[A transcript of this episode can be found on the Treasure Mountain Podcast website.]
    Bhante Thithidhammo returned to Kyiv shortly before the Russian invasion on 24 February 2022 and experienced some hair raising situations as the Russian army closed in on his position near Kyiv. Despite enduring many difficulties along with millions of other Ukrainians, Bhante Thithidhammo bears no ill-will and thinks of Ukrainians and Russians (and all humans) as being like one big family. He has gone on to become a teacher to Ukrainians, Belorussians and Russians, both online and in person. He teaches both in Ukrainian and Russian, and is finding that there is an increasing interest in the teachings of Buddhism and practices like meditation.
    Bhante Thithidhammo is kindly joining us today from Kyiv and we will be finding out a little about his experiences over the past year or so, and how the practice of Dhamma is helping people find peace amidst war.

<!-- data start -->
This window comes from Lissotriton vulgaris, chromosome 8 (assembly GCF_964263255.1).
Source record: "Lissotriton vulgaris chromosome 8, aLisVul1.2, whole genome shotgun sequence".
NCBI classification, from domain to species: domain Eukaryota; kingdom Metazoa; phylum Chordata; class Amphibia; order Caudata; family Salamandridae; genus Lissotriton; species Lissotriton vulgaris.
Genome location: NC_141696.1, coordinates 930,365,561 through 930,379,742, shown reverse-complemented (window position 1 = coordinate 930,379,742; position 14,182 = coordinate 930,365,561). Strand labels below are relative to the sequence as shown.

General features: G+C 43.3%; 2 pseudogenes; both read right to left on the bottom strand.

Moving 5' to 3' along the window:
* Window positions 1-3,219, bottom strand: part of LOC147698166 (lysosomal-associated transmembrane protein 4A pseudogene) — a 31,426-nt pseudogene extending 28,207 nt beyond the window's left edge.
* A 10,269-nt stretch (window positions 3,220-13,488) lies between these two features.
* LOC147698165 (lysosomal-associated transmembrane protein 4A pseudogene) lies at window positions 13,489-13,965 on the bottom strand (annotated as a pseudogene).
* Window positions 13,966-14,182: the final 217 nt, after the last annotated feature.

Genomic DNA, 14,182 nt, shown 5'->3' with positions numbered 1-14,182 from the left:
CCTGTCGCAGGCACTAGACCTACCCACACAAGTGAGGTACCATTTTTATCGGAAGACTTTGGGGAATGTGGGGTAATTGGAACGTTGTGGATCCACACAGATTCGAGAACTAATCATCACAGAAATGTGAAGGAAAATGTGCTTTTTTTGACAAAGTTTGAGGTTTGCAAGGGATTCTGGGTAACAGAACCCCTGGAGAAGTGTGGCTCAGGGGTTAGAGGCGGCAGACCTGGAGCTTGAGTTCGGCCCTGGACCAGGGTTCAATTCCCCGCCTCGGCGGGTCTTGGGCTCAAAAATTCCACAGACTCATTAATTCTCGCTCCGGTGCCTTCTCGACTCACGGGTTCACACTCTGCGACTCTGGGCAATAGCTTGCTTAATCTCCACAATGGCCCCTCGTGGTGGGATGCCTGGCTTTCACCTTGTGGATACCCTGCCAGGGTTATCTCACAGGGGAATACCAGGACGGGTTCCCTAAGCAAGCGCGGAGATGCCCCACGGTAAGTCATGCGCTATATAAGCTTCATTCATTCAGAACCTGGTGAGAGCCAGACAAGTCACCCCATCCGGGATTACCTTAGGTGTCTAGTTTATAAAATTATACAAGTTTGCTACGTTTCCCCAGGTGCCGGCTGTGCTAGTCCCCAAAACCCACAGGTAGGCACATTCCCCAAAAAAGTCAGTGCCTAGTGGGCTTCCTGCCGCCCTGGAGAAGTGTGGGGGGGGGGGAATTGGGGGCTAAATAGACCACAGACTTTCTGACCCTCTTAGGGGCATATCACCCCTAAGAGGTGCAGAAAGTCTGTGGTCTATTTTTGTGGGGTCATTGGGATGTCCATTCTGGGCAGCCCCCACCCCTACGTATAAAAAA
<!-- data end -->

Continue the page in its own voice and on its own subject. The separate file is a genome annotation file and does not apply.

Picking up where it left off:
[A transcript of this episode can be found on the Treasure Mountain Podcast website.]
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    Treasure Mountain Podcast links:
    Treasure Mountain Podcast
    Treasure Mountain on Facebook
    Everyday Dhamma Network

    Thank you for listening to the Treasure Mountain Podcast. If you enjoyed this episode please share it with you friends. If you'd like to support me to produce this type of content in future, you can support my work by offering a tip or becoming a Supporter or Member of Treasure Mountain Podcast via the Ko-fi payment applet.

    • 1 hr 3 min